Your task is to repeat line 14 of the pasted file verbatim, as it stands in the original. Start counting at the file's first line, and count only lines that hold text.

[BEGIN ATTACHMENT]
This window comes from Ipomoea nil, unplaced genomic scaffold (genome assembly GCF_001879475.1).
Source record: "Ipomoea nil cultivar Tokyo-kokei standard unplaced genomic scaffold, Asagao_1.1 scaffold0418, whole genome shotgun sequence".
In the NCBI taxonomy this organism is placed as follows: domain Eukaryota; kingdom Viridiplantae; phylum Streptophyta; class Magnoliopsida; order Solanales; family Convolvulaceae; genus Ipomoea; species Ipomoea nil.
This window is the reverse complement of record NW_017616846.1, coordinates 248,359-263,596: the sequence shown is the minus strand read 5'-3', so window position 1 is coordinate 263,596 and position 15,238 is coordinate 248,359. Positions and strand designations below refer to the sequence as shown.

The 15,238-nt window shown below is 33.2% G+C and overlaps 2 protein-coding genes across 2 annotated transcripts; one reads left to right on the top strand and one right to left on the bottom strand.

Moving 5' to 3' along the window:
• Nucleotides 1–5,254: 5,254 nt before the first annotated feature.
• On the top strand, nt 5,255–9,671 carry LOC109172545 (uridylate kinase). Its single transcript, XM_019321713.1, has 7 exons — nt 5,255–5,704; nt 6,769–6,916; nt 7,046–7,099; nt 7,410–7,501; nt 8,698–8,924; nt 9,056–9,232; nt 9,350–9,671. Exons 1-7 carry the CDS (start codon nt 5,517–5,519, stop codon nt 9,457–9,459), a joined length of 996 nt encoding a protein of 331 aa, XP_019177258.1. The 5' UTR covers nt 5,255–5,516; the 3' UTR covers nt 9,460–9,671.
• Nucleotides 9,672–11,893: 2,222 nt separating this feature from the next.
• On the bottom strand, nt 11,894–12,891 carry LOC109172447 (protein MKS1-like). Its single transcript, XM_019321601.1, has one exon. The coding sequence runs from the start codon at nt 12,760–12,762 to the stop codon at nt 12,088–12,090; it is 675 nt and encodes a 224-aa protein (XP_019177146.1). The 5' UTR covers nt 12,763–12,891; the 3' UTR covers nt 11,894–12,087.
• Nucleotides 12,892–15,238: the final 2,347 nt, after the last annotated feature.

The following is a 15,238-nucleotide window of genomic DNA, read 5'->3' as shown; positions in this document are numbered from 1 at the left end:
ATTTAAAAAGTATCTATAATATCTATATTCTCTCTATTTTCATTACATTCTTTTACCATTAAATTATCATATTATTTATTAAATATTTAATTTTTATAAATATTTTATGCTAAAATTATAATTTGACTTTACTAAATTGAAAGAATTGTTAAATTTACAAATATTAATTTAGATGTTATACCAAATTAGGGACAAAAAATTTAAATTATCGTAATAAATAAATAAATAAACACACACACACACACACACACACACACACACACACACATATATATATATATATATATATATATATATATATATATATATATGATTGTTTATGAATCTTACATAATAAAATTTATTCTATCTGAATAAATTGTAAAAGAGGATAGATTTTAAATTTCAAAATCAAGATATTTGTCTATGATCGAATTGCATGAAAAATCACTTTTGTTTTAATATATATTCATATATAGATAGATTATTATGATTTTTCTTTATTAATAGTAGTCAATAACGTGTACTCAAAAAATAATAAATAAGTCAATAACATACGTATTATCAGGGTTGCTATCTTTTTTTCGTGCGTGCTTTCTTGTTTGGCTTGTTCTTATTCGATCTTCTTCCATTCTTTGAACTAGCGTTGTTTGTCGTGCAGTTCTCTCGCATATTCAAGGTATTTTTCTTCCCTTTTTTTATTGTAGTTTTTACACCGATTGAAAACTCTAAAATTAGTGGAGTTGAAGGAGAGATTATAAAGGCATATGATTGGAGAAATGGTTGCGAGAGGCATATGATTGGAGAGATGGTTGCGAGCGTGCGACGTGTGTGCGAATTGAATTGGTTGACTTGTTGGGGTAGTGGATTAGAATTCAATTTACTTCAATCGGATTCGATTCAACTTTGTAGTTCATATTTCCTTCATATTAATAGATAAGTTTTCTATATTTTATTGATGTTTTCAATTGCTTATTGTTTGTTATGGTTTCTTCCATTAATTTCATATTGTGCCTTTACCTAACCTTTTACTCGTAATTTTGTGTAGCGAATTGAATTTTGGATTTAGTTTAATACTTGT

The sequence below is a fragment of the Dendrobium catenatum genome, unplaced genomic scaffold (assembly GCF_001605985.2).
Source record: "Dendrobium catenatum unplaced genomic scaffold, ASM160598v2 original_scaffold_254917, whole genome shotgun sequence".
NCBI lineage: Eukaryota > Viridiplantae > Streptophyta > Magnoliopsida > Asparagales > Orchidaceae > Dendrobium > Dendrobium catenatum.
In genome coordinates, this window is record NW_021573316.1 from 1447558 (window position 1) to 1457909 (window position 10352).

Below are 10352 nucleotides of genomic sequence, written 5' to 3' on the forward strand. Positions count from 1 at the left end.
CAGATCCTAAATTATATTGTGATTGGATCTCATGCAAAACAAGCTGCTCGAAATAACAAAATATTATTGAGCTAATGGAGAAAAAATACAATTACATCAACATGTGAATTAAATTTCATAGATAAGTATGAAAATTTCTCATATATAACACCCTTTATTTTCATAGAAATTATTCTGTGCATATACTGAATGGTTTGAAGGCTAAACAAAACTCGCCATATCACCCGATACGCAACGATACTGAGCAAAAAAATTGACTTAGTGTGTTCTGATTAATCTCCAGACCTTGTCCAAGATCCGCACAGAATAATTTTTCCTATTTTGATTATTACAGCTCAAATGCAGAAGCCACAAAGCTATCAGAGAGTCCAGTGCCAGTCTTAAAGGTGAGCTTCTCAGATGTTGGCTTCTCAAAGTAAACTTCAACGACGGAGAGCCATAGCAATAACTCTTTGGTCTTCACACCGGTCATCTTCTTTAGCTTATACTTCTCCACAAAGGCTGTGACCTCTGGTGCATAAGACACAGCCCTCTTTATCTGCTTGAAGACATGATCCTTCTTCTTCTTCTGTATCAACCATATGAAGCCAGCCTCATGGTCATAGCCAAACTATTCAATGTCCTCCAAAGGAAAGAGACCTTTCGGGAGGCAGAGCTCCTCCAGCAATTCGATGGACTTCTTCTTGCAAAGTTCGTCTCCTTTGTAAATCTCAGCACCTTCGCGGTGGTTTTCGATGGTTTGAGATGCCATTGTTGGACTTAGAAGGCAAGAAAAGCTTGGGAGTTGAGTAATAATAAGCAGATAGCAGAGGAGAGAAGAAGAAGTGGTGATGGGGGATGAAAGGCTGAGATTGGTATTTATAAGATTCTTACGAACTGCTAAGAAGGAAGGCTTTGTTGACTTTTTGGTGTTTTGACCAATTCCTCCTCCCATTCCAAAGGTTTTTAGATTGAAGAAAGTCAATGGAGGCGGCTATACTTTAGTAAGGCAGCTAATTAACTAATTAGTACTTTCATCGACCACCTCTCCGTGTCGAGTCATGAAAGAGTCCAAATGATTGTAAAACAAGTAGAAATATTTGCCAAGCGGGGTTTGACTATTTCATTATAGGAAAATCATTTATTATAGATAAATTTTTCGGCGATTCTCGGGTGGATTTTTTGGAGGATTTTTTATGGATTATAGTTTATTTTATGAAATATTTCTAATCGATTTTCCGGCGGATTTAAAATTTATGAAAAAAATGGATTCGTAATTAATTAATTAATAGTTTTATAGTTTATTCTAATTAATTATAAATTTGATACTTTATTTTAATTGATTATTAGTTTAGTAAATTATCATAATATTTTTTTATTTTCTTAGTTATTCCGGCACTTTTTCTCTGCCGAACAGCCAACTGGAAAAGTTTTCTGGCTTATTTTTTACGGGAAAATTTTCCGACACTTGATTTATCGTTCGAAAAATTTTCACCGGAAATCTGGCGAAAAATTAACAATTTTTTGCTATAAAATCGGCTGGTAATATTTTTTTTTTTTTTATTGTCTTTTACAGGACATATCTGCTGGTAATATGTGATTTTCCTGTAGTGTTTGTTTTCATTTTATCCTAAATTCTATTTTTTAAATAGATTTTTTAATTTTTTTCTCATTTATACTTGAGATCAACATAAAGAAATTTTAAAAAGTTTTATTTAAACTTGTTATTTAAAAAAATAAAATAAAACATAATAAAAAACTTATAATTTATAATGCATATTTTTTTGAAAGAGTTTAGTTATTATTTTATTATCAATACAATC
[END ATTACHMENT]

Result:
The sequence below is a fragment of the Dendrobium catenatum genome, unplaced genomic scaffold (assembly GCF_001605985.2).